Remember that online shopping doesn’t have to mean online buying. After doing your research on the web, you can still decide to buy in person in a store near you if that’s the best deal you have found.

What to buy?

Well, what would you like to buy? In the midst of the internet you can find the newest technology products, vintage items, collectibles, accessories, food, plants, pets… you name it.

Although retailers seem to sell pretty much anything online these days, I do believe that online shopping has its limitations for everyone. For me personally, perishables, clothes and shoes are off limits. They either spoil way too fast, look way too tight or hurt my feet, all in this order. Everything else goes in that virtual cart of mine. Meaning most of my electronics, furniture, linens, books, board games, kitchenware, even cosmetics or chewing gums are bought (or at least researched) online. This saves me a lot of money and disappointment. For once I only look at the items I know I can afford and I only look at the ones previously reviewed so I know exactly what to expect of them, and that’s what I recommend to you.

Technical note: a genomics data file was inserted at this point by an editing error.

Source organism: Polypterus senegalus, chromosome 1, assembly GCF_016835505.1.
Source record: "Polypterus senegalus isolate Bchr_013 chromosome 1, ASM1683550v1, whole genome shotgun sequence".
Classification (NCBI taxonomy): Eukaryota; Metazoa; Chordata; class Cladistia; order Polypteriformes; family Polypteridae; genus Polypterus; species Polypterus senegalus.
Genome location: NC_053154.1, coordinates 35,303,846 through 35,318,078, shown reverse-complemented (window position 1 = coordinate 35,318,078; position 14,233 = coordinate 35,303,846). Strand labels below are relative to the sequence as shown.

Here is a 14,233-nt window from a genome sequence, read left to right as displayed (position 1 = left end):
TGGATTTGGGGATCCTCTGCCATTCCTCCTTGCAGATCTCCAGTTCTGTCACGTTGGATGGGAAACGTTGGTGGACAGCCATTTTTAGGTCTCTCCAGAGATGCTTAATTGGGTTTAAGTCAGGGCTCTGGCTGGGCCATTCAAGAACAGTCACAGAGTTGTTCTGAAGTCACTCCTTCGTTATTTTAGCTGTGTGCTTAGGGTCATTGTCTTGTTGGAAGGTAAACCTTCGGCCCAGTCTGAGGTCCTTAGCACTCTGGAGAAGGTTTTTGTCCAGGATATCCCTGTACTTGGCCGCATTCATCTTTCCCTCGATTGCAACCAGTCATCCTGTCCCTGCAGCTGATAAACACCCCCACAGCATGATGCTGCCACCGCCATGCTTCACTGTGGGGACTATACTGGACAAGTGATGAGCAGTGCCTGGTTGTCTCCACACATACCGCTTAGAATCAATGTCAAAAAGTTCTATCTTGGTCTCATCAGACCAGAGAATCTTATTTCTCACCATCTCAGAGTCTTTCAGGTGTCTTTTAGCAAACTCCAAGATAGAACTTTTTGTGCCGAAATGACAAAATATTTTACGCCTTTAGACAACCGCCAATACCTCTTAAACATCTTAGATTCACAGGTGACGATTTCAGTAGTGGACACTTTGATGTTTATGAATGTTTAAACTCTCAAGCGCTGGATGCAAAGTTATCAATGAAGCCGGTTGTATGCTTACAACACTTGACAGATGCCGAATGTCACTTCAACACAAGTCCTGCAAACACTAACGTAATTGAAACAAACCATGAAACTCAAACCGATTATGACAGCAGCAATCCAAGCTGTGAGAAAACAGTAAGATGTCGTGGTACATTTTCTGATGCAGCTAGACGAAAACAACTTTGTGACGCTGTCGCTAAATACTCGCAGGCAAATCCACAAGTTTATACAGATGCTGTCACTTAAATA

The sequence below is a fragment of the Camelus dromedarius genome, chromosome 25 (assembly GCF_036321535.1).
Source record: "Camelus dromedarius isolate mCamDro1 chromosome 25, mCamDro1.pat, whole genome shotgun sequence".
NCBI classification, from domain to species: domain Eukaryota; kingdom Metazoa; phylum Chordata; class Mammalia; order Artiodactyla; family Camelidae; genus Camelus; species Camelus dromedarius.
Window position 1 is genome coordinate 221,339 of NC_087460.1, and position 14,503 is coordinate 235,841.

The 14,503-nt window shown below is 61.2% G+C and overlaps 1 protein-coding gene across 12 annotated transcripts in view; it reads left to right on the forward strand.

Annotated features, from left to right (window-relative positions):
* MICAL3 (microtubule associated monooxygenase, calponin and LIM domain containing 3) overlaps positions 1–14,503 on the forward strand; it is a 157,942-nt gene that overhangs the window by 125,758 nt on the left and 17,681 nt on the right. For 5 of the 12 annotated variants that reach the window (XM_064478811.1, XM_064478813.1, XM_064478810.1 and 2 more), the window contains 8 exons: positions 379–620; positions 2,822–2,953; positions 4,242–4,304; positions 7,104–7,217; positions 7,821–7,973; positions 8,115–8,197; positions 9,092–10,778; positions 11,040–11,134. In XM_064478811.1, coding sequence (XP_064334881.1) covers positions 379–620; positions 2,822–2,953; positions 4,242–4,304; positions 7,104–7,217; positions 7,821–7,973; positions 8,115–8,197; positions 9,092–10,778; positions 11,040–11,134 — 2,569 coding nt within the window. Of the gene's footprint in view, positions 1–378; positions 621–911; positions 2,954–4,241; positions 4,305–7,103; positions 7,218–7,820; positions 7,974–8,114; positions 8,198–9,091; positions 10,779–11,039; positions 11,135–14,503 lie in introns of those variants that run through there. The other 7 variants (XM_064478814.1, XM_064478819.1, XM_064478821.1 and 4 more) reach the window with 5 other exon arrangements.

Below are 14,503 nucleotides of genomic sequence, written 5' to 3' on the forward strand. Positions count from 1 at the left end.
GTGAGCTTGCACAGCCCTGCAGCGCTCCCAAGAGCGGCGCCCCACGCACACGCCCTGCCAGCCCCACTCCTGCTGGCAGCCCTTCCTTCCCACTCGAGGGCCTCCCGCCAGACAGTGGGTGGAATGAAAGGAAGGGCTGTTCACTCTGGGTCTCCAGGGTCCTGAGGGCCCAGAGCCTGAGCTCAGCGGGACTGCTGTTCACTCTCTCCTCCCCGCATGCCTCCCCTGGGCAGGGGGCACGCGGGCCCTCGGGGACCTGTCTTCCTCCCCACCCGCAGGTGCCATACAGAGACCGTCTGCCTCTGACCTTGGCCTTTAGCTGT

Having said all the above, your list of items you would NOT buy online can be completely different than mine. You might include shoes but exclude art. You might shop online solely for electronics. It’s all about your preferences and willingness to search the web.

How to avoid common pitfalls?

With online shopping you can make as many mistakes as with your regular shopping. Try to adhere to the following practices and you should have a very pleasant experience.

1. Don’t take a chance on unknown retailers

Try to use well-known and established companies and if you are not familiar with a retailer, take some precautions. Check that the site lists its full address and phone numbers, whether it has a satisfying returns and refunds policy, and that the payments are protected by a secure connection (such as HTTPS etc.) Better yet, you can look for reviews of each of the retailers by typing their names and the words such as “reviews”, “scam” etc. Check for ratings on sites like www.trustpilot.com.

For more information about how to spot fake websites read this.

2. Check the shipping costs and taxes

Can’t stress that enough. The unbeatable price might double when you add shipping costs and taxes.

3. Don’t save your payment information